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do anarchists use the word "democracy" in their propaganda?

+2 votes
ignoring the definition of democracy (which is sort of nebulous), what are the pros and cons of saying that you struggle for democracy vs. struggle for anarchy? for the purpose of propaganda, is it beneficial to cast practiced anarchy as "real" democracy?
asked May 23, 2016 by seraph9888 (330 points)

5 Answers

+2 votes

i don't use the word. it doesn't seem beneficial or interesting to me. and most people i talk with would probably only get more confused by what i say if i referred to "democracy" as something i desire.

if i refer to anything as "struggle", i usually say i struggle against the so-called authorities attempting to coerce me. i struggle with those who attempt to reinforce morality and authority upon me. i struggle with letting go of any "authority" granted to me. and i struggle to listen to and act more intently toward my creative urges against the morality and institutional forces i encounter. i don't feel any obligation or inclination to say something "positive".
 

i don't think of how i describe myself or my views as "propaganda", although i often think other people might interpret it that way.

answered May 23, 2016 by bornagainanarchist (7,850 points)
+2 votes

I don't like the term 'democracy' so I don't use it much, except as a pejorative. I barely use the word 'anarchist' to describe my life-activity. We do live in near-permanent conditions of semi-hysteria regarding anyone who refuses to genuflect completely to authority. It's on the road to 'mental illness' as the APA's DSM-5 (or the Manual for Therapeutic Moral Enforcement) has it.

That being said, I don't live the lives of others. Their conditions, therefore, cannot be mine, and I do my utmost not to judge them from afar. It may very well be that anarchy-as-democracy can reach certain people, particularly those you may care for, in ways other verbiage cannot. I usually don't hold court, much less pal around with, folks who take this type of lingo seriously. And I don't tend to proselytize either. So, an opening for this kind of 'propaganda' doesn't avail itself often for me.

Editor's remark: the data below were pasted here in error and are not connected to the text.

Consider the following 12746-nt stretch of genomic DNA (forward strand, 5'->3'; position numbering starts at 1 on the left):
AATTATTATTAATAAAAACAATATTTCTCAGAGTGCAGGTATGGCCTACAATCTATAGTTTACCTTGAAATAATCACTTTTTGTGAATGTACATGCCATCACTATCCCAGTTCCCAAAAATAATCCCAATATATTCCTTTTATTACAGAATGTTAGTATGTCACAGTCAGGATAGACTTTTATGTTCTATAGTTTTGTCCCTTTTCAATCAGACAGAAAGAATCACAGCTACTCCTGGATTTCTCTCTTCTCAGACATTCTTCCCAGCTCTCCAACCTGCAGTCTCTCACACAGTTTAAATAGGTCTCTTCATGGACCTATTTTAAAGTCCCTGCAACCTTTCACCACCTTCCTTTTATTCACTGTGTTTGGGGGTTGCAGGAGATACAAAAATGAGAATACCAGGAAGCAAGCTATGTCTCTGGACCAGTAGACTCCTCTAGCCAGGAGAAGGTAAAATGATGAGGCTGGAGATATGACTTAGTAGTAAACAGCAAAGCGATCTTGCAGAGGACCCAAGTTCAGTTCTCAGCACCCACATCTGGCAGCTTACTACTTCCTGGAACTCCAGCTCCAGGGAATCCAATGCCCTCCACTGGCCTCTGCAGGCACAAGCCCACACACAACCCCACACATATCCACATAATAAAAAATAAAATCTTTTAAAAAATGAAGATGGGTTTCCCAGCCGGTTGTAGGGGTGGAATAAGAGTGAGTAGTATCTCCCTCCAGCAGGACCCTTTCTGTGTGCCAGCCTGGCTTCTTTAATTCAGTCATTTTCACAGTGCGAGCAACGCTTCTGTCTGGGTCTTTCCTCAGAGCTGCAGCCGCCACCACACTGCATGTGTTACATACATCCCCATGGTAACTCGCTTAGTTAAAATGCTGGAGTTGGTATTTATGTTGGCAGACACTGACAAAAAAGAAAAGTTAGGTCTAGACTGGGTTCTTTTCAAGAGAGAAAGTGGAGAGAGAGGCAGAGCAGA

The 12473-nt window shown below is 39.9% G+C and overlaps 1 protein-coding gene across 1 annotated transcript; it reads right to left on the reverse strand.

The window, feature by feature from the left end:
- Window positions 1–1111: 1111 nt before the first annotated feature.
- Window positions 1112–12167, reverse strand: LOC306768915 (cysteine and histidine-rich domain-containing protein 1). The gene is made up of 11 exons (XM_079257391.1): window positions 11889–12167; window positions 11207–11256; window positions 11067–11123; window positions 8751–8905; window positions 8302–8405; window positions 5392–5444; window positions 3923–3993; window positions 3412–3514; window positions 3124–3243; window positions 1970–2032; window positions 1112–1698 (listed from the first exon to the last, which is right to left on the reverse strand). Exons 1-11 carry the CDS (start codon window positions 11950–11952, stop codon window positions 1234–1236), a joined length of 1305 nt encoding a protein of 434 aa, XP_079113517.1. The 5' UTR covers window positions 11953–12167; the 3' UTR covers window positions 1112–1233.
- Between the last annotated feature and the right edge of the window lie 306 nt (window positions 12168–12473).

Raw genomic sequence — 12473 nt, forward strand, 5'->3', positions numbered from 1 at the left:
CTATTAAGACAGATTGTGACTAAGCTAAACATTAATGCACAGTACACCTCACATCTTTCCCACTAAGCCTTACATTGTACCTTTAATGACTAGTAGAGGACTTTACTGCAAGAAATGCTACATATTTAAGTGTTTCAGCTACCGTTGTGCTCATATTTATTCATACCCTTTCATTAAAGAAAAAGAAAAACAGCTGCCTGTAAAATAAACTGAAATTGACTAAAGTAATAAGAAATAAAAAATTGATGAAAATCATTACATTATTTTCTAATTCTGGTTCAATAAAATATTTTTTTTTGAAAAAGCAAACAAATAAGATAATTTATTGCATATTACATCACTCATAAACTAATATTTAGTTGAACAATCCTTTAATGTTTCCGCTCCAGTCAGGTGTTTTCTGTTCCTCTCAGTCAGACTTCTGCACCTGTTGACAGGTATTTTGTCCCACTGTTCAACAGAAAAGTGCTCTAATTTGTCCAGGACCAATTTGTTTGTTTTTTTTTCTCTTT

Lastly, with the conformity of thinking/outlook via techie social-mediation I perceive, the definitions and parameters of the allowable are hemming into a bathtub-sized Charybdis with all the force of the latter. This, of course, plays into my 'whys' of where I speak 'politically, who I talk to, and when...

answered May 23, 2016 by AmorFati (7,780 points)

"We do live in near-permanent conditions of semi-hysteria regarding anyone who refuses to genuflect completely to authority. It's on the road to 'mental illness' as the APA's DSM-5 (or the Manual for Therapeutic Moral Enforcement) has it."

lol....i often try to contemplate peoples mental states and the "general state of things" or whatever....i generally can't come to any strong conclusion. The one thing that always bothers me about people is that due to mass society, there's very little room for intimacy or honesty. I'm just happy that I can insulate myself from them to the extent i do and get what i need....because from experience i would either be pissed off, irritated, and or depressed all the time if i couldn't...

+3 votes
some anarchists absolutely use democracy not just "in their propaganda," but in their analysis of a proper anarchist society. usually direct democracy is their preference - with one vote to each person (and the concomitant assumption that all people know and care equally about all decisions...)

cindy milstein and other bookchinites are quite attached to this analysis, for example.

pros:

1. you can bypass (as AF says) hysteria associated with the word anarchy

2. you can ease into more complicated conversations by associating the things that people generally like about the word democracy (whether or not you think they actually go with democracy) with other concepts too

2. is a con, as well. sometimes the jarring of people's assumptions is helpful to have them understand that something new is possible/desirable.

other cons

1. monitoring our own language makes us feel less connected or authentic with people